A Story Of Common Woman


I like daydreaming. I dream of a perfect world every day. I picture myself waking up and getting dressed for college. I throw on a crop top and a tight pair of shorts.

In the kitchen, my single mother hastily cooks breakfast, trying not to be late for work. She is excited to live yet another day and earn the money she deserves. She hands me my tiffin box.

I leave home and board the local train, which although crowded, manages to fit me in when the men shuffle and adjust amongst themselves to give me enough space to stand firm. I glance at them warmly and thankfully.

Upon reaching, I am approached by a senior who confesses his attraction towards my kind personality and smart wits. I tell him, I am flattered but politely decline his offer for a date. His face looks saddened yet understanding. He smiles and walks away. I move on and continue with my day.

It’s 9’o clock. I’m headed home. I choose the shorter route today, the one less traveled by. The darkness seems to obstruct my view of the cold, empty and unfamiliar streets but in the blur of the evening, I manage to spot three men near a dumpster to my left. They start approaching me.


“You look confused, ma’am,” one of them says from a distance, “let us help you.”

I nervously tell them my home address and they help me with the directions.

I thank them and reach home. I sleep soundly in the comfort of my bed, excited for the next day.

A perfect dream, isn’t it? My life seemed so easy and relaxed. But is this the reality?

Absolutely not.

In actuality, my story would be completely different.

I couldn’t wear “revealing” clothes to college without the anxiety of being dress coded or catcalled, creeping in my mind. I wouldn’t have smiled in the mirror, never.

My mother wouldn’t be happy to go to work, she would instead be complaining about the wage gap and workplace harassment. Her being a single mother would mean her being an inherent victim of judgmental comments by our close-minded society. 

She would’ve handed me a pepper spray, not a lunch box. Why? you would ask. Because when I would’ve boarded that train, I would’ve been squeezed and groped by any man who could get his hands on me, for it would’ve been the perfect opportunity for him. I would’ve looked into his eyes with disgust and fear.

The senior whom I rejected, would have called me derogatory terms for rejecting him and would’ve attempted to force or threaten me. He would accuse me of “friend zoning” him. I wouldn’t have been able to go about my day after it.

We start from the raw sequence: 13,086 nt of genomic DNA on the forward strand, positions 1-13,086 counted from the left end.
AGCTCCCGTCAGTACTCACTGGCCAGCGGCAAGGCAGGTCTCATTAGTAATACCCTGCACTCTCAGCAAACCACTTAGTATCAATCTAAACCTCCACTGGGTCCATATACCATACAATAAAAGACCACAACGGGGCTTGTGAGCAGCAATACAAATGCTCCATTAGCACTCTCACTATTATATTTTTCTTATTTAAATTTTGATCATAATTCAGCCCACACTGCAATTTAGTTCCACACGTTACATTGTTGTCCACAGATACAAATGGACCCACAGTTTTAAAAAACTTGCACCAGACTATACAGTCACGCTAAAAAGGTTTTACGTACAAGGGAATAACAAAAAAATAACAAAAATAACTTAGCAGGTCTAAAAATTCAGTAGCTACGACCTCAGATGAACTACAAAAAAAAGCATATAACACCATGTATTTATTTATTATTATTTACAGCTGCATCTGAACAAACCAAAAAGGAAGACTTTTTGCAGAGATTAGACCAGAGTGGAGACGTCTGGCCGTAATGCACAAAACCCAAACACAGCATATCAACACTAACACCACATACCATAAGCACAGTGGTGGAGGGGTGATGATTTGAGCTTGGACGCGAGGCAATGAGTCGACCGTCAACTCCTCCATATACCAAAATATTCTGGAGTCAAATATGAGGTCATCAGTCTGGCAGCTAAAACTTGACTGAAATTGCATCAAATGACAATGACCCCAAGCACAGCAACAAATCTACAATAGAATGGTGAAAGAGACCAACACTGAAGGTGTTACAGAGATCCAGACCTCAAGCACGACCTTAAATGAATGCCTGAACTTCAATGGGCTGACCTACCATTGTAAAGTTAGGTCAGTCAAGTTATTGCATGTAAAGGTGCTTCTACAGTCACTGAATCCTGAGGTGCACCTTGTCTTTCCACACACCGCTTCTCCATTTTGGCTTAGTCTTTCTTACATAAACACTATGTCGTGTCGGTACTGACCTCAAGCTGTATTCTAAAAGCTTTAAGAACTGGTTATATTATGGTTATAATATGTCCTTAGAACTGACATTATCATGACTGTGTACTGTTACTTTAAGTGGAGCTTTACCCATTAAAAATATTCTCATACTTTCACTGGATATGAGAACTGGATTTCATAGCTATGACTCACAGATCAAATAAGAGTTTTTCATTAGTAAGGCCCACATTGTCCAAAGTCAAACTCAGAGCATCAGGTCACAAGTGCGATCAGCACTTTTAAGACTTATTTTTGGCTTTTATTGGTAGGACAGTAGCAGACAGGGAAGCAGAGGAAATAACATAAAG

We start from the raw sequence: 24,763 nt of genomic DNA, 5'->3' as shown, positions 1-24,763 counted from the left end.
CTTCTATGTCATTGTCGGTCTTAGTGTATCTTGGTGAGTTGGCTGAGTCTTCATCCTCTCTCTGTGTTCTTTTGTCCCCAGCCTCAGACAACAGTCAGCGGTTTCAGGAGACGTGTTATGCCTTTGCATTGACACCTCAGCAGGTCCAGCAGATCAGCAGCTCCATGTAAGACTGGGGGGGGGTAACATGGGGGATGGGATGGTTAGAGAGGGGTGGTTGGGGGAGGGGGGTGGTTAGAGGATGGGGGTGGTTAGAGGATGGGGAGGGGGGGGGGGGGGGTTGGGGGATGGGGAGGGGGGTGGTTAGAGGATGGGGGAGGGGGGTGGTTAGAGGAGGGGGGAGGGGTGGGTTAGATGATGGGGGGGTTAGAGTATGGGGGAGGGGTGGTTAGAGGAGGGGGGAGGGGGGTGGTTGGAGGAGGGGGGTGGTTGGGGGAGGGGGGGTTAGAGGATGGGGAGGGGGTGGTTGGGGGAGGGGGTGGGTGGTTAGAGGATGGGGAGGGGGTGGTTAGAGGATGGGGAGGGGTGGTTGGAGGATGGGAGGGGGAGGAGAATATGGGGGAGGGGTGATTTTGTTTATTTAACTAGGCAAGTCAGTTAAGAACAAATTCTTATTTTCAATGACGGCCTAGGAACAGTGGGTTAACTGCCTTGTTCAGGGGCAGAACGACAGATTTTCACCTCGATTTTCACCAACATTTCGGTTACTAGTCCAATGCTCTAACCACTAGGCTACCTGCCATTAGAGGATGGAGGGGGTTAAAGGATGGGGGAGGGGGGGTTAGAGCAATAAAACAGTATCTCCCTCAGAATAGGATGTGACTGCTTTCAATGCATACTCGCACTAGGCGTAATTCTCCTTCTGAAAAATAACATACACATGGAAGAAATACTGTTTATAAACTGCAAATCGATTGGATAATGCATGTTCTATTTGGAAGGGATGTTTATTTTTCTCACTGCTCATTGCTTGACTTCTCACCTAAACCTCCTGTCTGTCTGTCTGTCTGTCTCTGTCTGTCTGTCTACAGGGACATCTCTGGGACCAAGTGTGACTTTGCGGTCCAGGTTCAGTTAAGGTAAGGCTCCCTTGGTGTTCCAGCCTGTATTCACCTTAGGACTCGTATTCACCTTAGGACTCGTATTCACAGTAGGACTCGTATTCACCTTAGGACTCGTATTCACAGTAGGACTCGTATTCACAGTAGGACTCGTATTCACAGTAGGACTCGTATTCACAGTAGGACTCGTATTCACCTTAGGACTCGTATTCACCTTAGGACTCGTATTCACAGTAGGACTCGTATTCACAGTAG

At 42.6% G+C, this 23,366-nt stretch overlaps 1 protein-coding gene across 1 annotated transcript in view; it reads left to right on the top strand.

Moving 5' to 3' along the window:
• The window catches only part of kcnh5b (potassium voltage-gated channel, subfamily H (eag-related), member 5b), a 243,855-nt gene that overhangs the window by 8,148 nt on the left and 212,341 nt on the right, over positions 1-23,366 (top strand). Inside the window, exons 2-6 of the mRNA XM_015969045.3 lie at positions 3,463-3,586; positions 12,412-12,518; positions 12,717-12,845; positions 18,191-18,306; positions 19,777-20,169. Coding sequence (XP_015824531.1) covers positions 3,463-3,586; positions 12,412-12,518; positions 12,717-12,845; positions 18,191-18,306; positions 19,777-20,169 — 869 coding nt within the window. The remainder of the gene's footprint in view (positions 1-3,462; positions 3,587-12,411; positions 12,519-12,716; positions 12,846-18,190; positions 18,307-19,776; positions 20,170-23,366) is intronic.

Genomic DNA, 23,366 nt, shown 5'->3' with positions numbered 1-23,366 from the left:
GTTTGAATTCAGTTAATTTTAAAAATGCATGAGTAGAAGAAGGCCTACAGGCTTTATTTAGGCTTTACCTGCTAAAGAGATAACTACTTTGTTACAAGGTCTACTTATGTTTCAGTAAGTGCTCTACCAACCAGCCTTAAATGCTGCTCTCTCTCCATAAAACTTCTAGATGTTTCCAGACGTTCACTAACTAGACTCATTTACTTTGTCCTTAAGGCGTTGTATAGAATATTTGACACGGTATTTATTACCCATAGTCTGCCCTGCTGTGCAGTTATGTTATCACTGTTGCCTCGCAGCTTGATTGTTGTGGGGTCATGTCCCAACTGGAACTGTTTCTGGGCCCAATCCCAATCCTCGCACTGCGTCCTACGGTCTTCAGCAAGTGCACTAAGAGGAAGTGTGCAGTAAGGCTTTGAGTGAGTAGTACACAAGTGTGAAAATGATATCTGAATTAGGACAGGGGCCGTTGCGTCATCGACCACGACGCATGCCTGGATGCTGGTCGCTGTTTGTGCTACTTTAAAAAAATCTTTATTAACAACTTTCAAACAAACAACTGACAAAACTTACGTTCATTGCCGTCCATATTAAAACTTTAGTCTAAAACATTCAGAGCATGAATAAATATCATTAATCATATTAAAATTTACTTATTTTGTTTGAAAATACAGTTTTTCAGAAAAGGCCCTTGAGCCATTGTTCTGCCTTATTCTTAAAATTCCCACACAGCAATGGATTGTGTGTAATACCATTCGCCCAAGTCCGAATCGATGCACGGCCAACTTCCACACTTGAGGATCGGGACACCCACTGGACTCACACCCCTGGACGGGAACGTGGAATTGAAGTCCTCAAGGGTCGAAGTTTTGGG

I would’ve never chosen an empty dark street and would be absolutely dreading what was to come as I saw strange men walk towards me. I’m not the one to blame: Obviously enough they would’ve abused, raped or possibly killed me.


I couldn’t have slept that night. I would’ve lied wide awake thinking about how men have destroyed my life. I would cry myself to sleep with the last thoughts on my mind being ones involving suicide. My will to live would’ve died.

I would spend my days making up a safe, gender-equal world in my mind that can only be dreamt of.

Every girl has at least once in her lifetime faced a situation created by men and their misogynistic mindsets that made her feel the void created by sexism. So, maybe it is true what people say – “not all men are bad”. But every girl has seen one.

So this is the story of us, the ones who scream and scream and scream for help and yet whose voices aren’t heard.

This is the story of us, who have no place in the social hierarchy made up by those who hate us.

This is the story of us, who spend our days in fear and shame and endless discrimination.

This is the story of us, who were killed before even born, who fought for our right to study, who were hit by our boyfriends and husbands, who were eve-teased and harassed by our bosses and uncles and strangers, who were raped and mutilated and eventually died, and us, who were then blamed for what happened to us.

This is the story of us, who are neither men nor female celebrities, the only two groups which have a voice powerful enough to reach out to everyone.

We are females, the common ones. We are those considered unimportant but whose absence will make the world stop spinning. We are those whose power can destroy all, but who are forced to hide it. We are those who are compared to Goddesses and Queens and then treated like animals.

So here’s the question: Who represents us?

The stories of a common man matter. But so do those of common women. This is the story of us.